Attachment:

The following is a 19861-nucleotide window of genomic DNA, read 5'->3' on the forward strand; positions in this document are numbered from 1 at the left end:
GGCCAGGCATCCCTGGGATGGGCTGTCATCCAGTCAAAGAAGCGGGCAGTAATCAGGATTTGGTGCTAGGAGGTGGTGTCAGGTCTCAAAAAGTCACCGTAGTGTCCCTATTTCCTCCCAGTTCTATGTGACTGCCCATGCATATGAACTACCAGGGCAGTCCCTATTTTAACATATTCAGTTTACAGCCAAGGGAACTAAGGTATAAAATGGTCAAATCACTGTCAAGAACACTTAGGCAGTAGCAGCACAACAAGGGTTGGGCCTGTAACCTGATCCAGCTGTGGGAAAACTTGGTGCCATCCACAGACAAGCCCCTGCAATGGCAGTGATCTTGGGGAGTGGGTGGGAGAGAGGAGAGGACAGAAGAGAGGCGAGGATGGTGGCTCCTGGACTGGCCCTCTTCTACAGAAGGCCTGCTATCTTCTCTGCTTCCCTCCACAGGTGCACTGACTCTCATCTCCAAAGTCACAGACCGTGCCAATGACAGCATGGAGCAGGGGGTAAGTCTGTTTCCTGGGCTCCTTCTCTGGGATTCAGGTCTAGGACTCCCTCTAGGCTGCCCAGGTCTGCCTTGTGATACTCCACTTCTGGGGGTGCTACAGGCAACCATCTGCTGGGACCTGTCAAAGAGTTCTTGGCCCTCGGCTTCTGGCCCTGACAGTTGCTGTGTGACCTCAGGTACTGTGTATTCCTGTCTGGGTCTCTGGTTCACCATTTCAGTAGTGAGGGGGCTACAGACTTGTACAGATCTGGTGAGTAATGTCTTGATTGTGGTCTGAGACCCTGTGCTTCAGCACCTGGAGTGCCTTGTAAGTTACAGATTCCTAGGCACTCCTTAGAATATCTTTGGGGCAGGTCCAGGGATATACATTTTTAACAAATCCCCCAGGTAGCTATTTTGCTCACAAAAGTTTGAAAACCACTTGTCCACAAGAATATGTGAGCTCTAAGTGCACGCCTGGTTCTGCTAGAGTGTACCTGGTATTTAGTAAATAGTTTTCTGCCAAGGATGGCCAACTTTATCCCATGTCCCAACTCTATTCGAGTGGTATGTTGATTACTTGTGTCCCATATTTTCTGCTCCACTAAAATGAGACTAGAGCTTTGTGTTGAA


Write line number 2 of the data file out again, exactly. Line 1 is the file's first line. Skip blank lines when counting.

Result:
GGCCAGGCATCCCTGGGATGGGCTGTCATCCAGTCAAAGAAGCGGGCAGTAATCAGGATTTGGTGCTAGGAGGTGGTGTCAGGTCTCAAAAAGTCACCGTAGTGTCCCTATTTCCTCCCAGTTCTATGTGACTGCCCATGCATATGAACTACCAGGGCAGTCCCTATTTTAACATATTCAGTTTACAGCCAAGGGAACTAAGGTATAAAATGGTCAAATCACTGTCAAGAACACTTAGGCAGTAGCAGCACAACAAGGGTTGGGCCTGTAACCTGATCCAGCTGTGGGAAAACTTGGTGCCATCCACAGACAAGCCCCTGCAATGGCAGTGATCTTGGGGAGTGGGTGGGAGAGAGGAGAGGACAGAAGAGAGGCGAGGATGGTGGCTCCTGGACTGGCCCTCTTCTACAGAAGGCCTGCTATCTTCTCTGCTTCCCTCCACAGGTGCACTGACTCTCATCTCCAAAGTCACAGACCGTGCCAATGACAGCATGGAGCAGGGGGTAAGTCTGTTTCCTGGGCTCCTTCTCTGGGATTCAGGTCTAGGACTCCCTCTAGGCTGCCCAGGTCTGCCTTGTGATACTCCACTTCTGGGGGTGCTACAGGCAACCATCTGCTGGGACCTGTCAAAGAGTTCTTGGCCCTCGGCTTCTGGCCCTGACAGTTGCTGTGTGACCTCAGGTACTGTGTATTCCTGTCTGGGTCTCTGGTTCACCATTTCAGTAGTGAGGGGGCTACAGACTTGTACAGATCTGGTGAGTAATGTCTTGATTGTGGTCTGAGACCCTGTGCTTCAGCACCTGGAGTGCCTTGTAAGTTACAGATTCCTAGGCACTCCTTAGAATATCTTTGGGGCAGGTCCAGGGATATACATTTTTAACAAATCCCCCAGGTAGCTATTTTGCTCACAAAAGTTTGAAAACCACTTGTCCACAAGAATATGTGAGCTCTAAGTGCACGCCTGGTTCTGCTAGAGTGTACCTGGTATTTAGTAAATAGTTTTCTGCCAAGGATGGCCAACTTTATCCCATGTCCCAACTCTATTCGAGTGGTATGTTGATTACTTGTGTCCCATATTTTCTGCTCCACTAAAATGAGACTAGAGCTTTGTGTTGAA